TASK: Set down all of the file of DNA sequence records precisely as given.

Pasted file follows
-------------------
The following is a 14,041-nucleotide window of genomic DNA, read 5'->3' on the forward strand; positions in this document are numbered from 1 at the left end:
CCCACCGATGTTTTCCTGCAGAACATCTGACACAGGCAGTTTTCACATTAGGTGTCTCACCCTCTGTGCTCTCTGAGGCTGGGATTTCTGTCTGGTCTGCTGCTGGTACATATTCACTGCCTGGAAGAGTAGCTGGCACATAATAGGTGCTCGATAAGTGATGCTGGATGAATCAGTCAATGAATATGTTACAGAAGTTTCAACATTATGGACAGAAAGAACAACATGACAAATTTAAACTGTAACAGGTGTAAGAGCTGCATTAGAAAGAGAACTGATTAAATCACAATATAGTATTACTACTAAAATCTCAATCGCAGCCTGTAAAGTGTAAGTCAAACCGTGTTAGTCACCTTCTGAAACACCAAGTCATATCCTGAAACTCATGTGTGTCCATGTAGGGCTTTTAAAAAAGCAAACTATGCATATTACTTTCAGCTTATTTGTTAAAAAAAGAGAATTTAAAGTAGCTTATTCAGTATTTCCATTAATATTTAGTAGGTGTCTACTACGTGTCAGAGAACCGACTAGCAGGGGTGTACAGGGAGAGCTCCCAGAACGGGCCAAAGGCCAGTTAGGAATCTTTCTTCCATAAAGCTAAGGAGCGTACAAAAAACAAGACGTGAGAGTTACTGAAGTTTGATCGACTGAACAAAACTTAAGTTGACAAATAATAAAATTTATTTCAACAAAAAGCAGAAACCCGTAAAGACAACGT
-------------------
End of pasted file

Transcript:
The following is a 14,041-nucleotide window of genomic DNA, read 5'->3' on the forward strand; positions in this document are numbered from 1 at the left end:
CCCACCGATGTTTTCCTGCAGAACATCTGACACAGGCAGTTTTCACATTAGGTGTCTCACCCTCTGTGCTCTCTGAGGCTGGGATTTCTGTCTGGTCTGCTGCTGGTACATATTCACTGCCTGGAAGAGTAGCTGGCACATAATAGGTGCTCGATAAGTGATGCTGGATGAATCAGTCAATGAATATGTTACAGAAGTTTCAACATTATGGACAGAAAGAACAACATGACAAATTTAAACTGTAACAGGTGTAAGAGCTGCATTAGAAAGAGAACTGATTAAATCACAATATAGTATTACTACTAAAATCTCAATCGCAGCCTGTAAAGTGTAAGTCAAACCGTGTTAGTCACCTTCTGAAACACCAAGTCATATCCTGAAACTCATGTGTGTCCATGTAGGGCTTTTAAAAAAGCAAACTATGCATATTACTTTCAGCTTATTTGTTAAAAAAAGAGAATTTAAAGTAGCTTATTCAGTATTTCCATTAATATTTAGTAGGTGTCTACTACGTGTCAGAGAACCGACTAGCAGGGGTGTACAGGGAGAGCTCCCAGAACGGGCCAAAGGCCAGTTAGGAATCTTTCTTCCATAAAGCTAAGGAGCGTACAAAAAACAAGACGTGAGAGTTACTGAAGTTTGATCGACTGAACAAAACTTAAGTTGACAAATAATAAAATTTATTTCAACAAAAAGCAGAAACCCGTAAAGACAACGT